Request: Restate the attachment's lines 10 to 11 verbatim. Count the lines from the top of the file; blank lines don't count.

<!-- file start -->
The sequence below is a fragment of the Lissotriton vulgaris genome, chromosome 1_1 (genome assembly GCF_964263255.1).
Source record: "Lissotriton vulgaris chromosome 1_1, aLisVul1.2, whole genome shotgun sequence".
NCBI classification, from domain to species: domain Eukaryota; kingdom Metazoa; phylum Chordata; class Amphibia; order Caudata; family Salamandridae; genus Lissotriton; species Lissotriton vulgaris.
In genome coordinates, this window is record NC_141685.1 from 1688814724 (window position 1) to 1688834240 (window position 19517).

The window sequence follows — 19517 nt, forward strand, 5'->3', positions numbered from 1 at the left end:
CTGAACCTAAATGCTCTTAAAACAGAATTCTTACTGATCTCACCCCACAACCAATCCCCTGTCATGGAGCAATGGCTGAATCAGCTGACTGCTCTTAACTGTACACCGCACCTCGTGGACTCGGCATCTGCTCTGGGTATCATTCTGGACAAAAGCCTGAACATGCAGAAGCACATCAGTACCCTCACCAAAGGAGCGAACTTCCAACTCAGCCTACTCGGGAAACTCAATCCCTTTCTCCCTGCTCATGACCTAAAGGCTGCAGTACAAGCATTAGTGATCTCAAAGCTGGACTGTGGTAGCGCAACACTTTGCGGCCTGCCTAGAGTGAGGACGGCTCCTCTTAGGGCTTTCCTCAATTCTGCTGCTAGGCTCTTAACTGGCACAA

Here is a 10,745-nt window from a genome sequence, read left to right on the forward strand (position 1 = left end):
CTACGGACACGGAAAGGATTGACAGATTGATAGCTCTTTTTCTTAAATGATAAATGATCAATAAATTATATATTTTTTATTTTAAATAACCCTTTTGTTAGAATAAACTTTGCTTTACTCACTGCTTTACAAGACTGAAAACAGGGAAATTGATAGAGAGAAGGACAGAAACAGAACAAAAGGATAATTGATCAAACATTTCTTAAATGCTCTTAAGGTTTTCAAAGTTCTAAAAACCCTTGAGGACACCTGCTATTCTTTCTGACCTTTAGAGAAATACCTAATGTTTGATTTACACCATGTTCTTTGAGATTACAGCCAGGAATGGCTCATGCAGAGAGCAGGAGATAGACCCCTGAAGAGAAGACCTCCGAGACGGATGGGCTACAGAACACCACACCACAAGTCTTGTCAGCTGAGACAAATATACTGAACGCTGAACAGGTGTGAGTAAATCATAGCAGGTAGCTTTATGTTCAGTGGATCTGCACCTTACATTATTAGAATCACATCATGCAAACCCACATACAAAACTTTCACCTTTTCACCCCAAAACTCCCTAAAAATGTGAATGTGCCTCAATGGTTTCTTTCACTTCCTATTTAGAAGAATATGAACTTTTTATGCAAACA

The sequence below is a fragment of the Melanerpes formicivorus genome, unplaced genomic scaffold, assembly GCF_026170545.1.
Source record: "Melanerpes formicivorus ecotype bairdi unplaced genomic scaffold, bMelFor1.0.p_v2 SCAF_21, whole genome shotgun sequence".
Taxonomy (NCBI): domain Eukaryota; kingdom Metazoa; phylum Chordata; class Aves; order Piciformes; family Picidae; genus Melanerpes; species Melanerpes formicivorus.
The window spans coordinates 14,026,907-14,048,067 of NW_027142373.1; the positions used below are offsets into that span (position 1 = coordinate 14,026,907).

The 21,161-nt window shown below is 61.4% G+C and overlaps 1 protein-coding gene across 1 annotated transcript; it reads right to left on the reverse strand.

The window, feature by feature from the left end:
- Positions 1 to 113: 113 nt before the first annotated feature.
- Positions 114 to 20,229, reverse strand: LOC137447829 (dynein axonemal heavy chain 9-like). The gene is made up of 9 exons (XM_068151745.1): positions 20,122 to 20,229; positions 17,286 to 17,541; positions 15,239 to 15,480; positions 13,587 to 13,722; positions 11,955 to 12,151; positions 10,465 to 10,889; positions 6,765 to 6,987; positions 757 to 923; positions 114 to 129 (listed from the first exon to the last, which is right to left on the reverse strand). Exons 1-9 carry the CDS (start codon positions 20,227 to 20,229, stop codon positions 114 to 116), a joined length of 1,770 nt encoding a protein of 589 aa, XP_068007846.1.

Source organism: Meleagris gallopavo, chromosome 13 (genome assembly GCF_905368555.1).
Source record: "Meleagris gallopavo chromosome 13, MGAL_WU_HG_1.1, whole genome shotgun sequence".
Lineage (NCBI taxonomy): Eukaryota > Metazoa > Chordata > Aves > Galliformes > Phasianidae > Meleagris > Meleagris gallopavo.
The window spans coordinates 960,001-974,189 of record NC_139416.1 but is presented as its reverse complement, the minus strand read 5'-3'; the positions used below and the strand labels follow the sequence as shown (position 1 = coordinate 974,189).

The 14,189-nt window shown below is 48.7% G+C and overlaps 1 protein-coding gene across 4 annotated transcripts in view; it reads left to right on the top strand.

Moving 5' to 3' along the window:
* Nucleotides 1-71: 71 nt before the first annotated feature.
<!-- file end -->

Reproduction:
Source record: "Melanerpes formicivorus ecotype bairdi unplaced genomic scaffold, bMelFor1.0.p_v2 SCAF_21, whole genome shotgun sequence".
Taxonomy (NCBI): domain Eukaryota; kingdom Metazoa; phylum Chordata; class Aves; order Piciformes; family Picidae; genus Melanerpes; species Melanerpes formicivorus.